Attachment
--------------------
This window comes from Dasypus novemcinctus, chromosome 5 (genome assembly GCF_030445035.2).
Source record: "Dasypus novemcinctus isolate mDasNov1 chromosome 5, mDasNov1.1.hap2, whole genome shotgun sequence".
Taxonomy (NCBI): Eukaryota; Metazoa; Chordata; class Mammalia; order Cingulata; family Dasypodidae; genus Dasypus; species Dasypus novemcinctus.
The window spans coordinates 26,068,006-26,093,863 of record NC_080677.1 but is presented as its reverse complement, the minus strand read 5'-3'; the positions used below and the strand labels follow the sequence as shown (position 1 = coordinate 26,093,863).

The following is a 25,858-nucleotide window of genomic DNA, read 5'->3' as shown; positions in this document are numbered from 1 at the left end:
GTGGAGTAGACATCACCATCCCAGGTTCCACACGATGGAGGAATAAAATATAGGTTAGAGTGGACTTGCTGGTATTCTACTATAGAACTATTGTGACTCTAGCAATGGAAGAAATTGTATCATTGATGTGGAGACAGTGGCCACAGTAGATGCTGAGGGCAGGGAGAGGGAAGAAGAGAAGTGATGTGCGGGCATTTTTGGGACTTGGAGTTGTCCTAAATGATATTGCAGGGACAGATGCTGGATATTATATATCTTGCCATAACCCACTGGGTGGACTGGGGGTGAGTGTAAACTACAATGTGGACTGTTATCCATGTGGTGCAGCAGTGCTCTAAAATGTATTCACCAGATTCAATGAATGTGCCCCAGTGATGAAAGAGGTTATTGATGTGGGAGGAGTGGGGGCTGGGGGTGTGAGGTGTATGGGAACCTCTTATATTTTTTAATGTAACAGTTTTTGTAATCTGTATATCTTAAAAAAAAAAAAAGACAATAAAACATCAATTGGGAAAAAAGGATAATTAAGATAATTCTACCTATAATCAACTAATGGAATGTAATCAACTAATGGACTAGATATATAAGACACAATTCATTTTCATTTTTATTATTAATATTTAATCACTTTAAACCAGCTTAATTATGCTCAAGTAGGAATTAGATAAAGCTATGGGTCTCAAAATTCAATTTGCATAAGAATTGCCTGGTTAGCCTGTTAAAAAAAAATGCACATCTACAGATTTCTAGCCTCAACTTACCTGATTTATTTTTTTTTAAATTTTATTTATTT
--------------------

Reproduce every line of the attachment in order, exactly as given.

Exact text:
This window comes from Dasypus novemcinctus, chromosome 5 (genome assembly GCF_030445035.2).
Source record: "Dasypus novemcinctus isolate mDasNov1 chromosome 5, mDasNov1.1.hap2, whole genome shotgun sequence".
Taxonomy (NCBI): Eukaryota; Metazoa; Chordata; class Mammalia; order Cingulata; family Dasypodidae; genus Dasypus; species Dasypus novemcinctus.
The window spans coordinates 26,068,006-26,093,863 of record NC_080677.1 but is presented as its reverse complement, the minus strand read 5'-3'; the positions used below and the strand labels follow the sequence as shown (position 1 = coordinate 26,093,863).

The following is a 25,858-nucleotide window of genomic DNA, read 5'->3' as shown; positions in this document are numbered from 1 at the left end:
GTGGAGTAGACATCACCATCCCAGGTTCCACACGATGGAGGAATAAAATATAGGTTAGAGTGGACTTGCTGGTATTCTACTATAGAACTATTGTGACTCTAGCAATGGAAGAAATTGTATCATTGATGTGGAGACAGTGGCCACAGTAGATGCTGAGGGCAGGGAGAGGGAAGAAGAGAAGTGATGTGCGGGCATTTTTGGGACTTGGAGTTGTCCTAAATGATATTGCAGGGACAGATGCTGGATATTATATATCTTGCCATAACCCACTGGGTGGACTGGGGGTGAGTGTAAACTACAATGTGGACTGTTATCCATGTGGTGCAGCAGTGCTCTAAAATGTATTCACCAGATTCAATGAATGTGCCCCAGTGATGAAAGAGGTTATTGATGTGGGAGGAGTGGGGGCTGGGGGTGTGAGGTGTATGGGAACCTCTTATATTTTTTAATGTAACAGTTTTTGTAATCTGTATATCTTAAAAAAAAAAAAAGACAATAAAACATCAATTGGGAAAAAAGGATAATTAAGATAATTCTACCTATAATCAACTAATGGAATGTAATCAACTAATGGACTAGATATATAAGACACAATTCATTTTCATTTTTATTATTAATATTTAATCACTTTAAACCAGCTTAATTATGCTCAAGTAGGAATTAGATAAAGCTATGGGTCTCAAAATTCAATTTGCATAAGAATTGCCTGGTTAGCCTGTTAAAAAAAAATGCACATCTACAGATTTCTAGCCTCAACTTACCTGATTTATTTTTTTTTAAATTTTATTTATTT